Grantland’s Davy Rothbart recently spoke with The Five-Year Engagement writer and director Nicholas Stoller about his own engagement. For more with Stoller, click here.
Do engagements “count” if there’s no actual wedding date planned? What does it mean if couples trade rings but have no timetable for getting married?
I think it’s terrible to be engaged for more than a year. It’s actually incredibly corrosive. The greatest gift [my wife] Francesca gave to me was that once we got engaged, she immediately started planning. At the time, I was annoyed — I just wanted to enjoy our engagement without digging into all the details. But I think if you get engaged you should really move toward getting married within the year; otherwise you should only be dating. This is purely from observation, from seeing couples who have been engaged for more than a year. I don’t have a moral issue with it; I just feel bad for the people in that situation.
What do you see happening in those relationships?
Basically, every single decision about the wedding — which religious tradition you’re going to follow in the ceremony, whether you’re going to hold the wedding in the bride’s town or the groom’s town — becomes freighted with meaning and symbolism, a stand-in for what could potentially be wrong with your relationship and future marriage. And if you don’t just push through and get it over with, then it can really become quite destructive. From what I’ve seen, when you’re engaged for more than a year, things tend not to end so well, unlike what you see in our movie.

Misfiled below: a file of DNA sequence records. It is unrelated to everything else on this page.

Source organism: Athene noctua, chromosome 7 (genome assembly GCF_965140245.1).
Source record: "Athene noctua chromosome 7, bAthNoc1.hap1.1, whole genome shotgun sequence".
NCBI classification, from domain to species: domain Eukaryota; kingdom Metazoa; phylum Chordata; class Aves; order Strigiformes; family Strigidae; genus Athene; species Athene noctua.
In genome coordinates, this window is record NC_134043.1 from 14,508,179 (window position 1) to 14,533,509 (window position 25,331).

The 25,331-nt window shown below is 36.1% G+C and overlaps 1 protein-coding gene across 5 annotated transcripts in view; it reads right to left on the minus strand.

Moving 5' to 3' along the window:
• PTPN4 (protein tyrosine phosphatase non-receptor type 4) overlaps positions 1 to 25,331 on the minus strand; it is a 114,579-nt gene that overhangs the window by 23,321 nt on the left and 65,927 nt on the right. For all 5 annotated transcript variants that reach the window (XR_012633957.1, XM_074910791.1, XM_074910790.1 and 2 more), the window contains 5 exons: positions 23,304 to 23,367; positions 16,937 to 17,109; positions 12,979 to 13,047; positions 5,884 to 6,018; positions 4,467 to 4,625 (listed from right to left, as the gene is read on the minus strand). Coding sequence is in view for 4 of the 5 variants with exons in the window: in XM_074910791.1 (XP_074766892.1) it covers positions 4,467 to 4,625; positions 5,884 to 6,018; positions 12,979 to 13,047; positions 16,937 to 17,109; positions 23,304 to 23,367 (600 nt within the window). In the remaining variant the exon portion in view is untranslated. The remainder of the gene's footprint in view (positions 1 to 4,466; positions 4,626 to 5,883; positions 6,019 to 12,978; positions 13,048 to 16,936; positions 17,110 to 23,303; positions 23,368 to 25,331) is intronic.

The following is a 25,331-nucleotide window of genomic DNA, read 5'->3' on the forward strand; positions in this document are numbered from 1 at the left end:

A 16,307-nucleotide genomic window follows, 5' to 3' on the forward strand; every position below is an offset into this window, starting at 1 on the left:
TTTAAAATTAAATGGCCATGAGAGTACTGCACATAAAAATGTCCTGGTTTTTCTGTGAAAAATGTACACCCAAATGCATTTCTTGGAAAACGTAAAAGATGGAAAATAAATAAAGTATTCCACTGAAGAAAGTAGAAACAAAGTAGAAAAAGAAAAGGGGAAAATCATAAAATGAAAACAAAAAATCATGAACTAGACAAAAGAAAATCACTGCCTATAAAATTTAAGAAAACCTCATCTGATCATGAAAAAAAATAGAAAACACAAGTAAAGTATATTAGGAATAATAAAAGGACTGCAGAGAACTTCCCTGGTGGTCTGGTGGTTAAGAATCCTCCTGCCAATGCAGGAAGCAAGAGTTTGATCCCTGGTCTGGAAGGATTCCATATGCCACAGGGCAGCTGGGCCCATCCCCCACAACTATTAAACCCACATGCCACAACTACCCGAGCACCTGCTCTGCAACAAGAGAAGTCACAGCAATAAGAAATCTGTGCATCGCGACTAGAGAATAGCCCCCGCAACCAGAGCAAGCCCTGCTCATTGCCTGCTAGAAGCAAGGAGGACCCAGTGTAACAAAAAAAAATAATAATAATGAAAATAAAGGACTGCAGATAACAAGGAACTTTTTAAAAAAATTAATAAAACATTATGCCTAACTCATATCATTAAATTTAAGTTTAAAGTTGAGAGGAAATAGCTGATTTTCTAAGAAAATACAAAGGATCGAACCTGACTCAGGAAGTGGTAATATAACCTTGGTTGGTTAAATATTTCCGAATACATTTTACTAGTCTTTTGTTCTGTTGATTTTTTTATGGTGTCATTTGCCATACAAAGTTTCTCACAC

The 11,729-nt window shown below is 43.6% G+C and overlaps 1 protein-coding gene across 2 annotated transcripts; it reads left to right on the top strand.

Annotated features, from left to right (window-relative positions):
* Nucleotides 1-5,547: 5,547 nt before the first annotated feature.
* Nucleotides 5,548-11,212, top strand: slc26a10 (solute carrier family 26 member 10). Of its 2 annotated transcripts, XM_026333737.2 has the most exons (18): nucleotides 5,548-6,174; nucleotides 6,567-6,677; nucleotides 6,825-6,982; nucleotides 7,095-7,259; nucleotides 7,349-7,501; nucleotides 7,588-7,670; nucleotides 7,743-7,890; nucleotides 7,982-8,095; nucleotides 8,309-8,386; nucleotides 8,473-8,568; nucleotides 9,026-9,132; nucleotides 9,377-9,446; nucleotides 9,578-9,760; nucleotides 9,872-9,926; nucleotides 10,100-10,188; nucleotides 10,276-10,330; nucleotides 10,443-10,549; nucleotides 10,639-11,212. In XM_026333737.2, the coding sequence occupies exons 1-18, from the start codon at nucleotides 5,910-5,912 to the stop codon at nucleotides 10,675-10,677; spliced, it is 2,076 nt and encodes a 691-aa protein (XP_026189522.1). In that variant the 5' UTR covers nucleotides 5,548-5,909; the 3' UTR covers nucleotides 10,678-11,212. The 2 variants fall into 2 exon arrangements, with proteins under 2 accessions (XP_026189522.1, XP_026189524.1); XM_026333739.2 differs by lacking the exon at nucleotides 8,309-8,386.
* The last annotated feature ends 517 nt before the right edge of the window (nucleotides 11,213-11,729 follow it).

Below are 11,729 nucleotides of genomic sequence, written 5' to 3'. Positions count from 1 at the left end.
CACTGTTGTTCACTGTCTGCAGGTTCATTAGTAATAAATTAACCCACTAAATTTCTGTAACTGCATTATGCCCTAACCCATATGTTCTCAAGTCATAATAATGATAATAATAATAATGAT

How did you propose to her?
Well, we went on a trip to Hawaii, and the funny thing is that she basically knew I was going to ask her, but I still wanted to surprise her. I had this idea of proposing to her on a cliff overlooking the ocean, far away from everyone, and I asked the people at the hotel where the best hike was. Francesca doesn’t even like hiking, but she pretended to at the time because we were still courting. Every night she would get really dressed up and put on makeup — which she doesn’t normally wear — and put a flower in her hair, assuming I was going to ask her at dinner. She wanted to be dolled up if someone took a photo. We did that for three nights in a row and on the third night she called her sister and said, “I guess he’s not going to ask me now. That’s a surprise. But OK.”
The next day, we went on the hike I’d planned for us, dressed in workout clothes. We hiked up a steep trail over hot black lava, which is basically like asphalt — it reflects the heat back at you. All of a sudden, I kneeled down and surprised her right there. The pictures are hilarious. We’re both covered in sweat, and we both look disgusting. But you know what? I got my surprise.